Cleveland, OH/ London, ON hard rockers Along Came A Spider recently signed to Manic Kat Records and unveiled their new song, “Out of My Mind.” As music is still being released that was originally written and recorded during the isolated days of the covid-19 pandemic, we caught up with the group, asking them five things they’ve learned from those moments of uncertainty.
Don’t be afraid to be “single” /
We had kickstarted our album cycle [2021’s ‘Blackhole’] in Fall of 2019, with full intention of following the usual “release a couple singles, then the album” format. But as Coronavirus took hold in early 2020, we had to pivot off the old model. After a few months of observation, it was apparent the industry was going to be sidelined for much longer than anticipated. We were lucky that we already had a full album in the cannon, so we decided to just release each song one-by-one while we waited it out. Lasted more than a year! And that actually worked in our favor, as each song got it’s own individual time in the sun. We did 9 singles off a 10-track LP. The more often we released, the more we started landing big-time Spotify editorial playlists like “New Core ” and “All New Metal.” Our music started reaching bigger audiences than it ever had. The album eventually surpassed 1 million streams on the platform.
Be patient as it re-builds /
Even a full two years after mandates were lifted, the club scene is still recovering. Sure, major festivals are back to thriving and your favorite bands are back on the road. But it feels like 80% of the independent venues that developed acts used to play are gone. Many either went out of business, “retired”, or were scooped up by conglomerates AEG and Live Nation. Some promoters have tried to circumvent this by getting creative, booking metal shows at coffee shops, craft breweries, and the like. Even if it seems unconventional, it’s important to be receptive to anywhere that you can be put in front of an audience. Some classic venues just aren’t coming back, unfortunately.
It’s an internet world, baby! /
Every Tom, Dick, and Harry will tell you that social media is the biggest key to your success. That TikTok and Spotify are king. And that does hold some truth, but those aren’t the only resources available. The irony of being asked to do this feature for Metal Insider is that I, myself, relied heavily on Metal Insider in the lead-up to our album release. I religiously scoured the “Metal By The Numbers” column for years, keeping tabs on what the threshold to reach the Billboard charts was. When release week came around, I almost knew the exact number we needed to hit. When we landed 4 Billboard charts, it was less of a surprise, and more an achievement of a career goal. Don’t be afraid to reach for the stars, but having a map of the galaxy certainly helps. Use any tool you can to further your knowledge, and in turn, viability.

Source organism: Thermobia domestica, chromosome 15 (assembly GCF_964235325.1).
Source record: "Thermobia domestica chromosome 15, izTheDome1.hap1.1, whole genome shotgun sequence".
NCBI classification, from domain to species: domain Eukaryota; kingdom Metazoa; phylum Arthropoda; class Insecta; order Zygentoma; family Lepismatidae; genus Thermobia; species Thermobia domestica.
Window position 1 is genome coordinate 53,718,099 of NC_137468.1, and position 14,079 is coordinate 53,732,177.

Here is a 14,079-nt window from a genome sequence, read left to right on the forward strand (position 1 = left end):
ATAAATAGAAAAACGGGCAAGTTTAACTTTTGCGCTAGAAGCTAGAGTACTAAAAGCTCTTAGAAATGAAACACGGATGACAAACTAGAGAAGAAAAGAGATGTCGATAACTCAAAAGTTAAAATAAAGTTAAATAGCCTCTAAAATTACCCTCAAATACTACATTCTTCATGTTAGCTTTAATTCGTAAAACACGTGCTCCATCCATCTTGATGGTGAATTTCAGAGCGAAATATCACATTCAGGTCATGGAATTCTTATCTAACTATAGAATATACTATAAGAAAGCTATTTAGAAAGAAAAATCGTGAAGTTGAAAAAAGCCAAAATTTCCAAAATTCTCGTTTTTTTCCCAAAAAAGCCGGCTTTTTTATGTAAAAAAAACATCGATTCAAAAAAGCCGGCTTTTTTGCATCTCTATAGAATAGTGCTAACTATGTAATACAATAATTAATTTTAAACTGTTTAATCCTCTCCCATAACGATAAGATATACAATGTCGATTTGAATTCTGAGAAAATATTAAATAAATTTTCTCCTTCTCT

Adapt, adapt, adapt /
To piggyback off the above, the music business is the most fickle of all, and things WILL change at the drop of a hat. Just when you figure out “the way”, it shifts again overnight. Covid-19 was no exception. We all had to take a step back and reassess our approach to the industry. Many found new ways to connect to their audience during the quarantine. Live Streaming and fan videos were everywhere. Twitch and Discord moved up the ranks. People were selling NFTs. But when things launched back into gear, it seemed like the game had changed once again. And you’re right, it did. But if you adapt, then you can thrive. We’ve seen too many bands stall out because they keep doing the same old thing. Pay attention to the trends and stay on top of it. Don’t bemoan the shifts, embrace them. Tailor new marketing ploys to your advantage and you’ll stay relevant. I mean, I just watched a dude singing to a cheetah puppet while making food …and I loved it! Anything is possible these days.
Rely on each other /
It seemed like nothing could be more isolating than being told you can’t hug your friends or talk to your fans in person. However, a ton of bands took advantage of the downtime by focusing inwards, re-discovering the passion for playing music as a group. After digesting not being able to do what we love for an extended time, we re-evaluated what our band meant to us. In ACAS, everyone has their own role: the vocalists do lyrics and the short form media. Our guitarist writes the riffs and can fix anything. Our bass player is the financial guy and long-form video creator. Our keyboardist is the computer genius, our drummer the voice of reason. Play to your strengths. But even in running a small business like ourselves, you have to remember the human element. That you’re brothers in arms. Remember why you do this in the first place – to write music with your bros and connect to fans. Stay motivated and keep at it!
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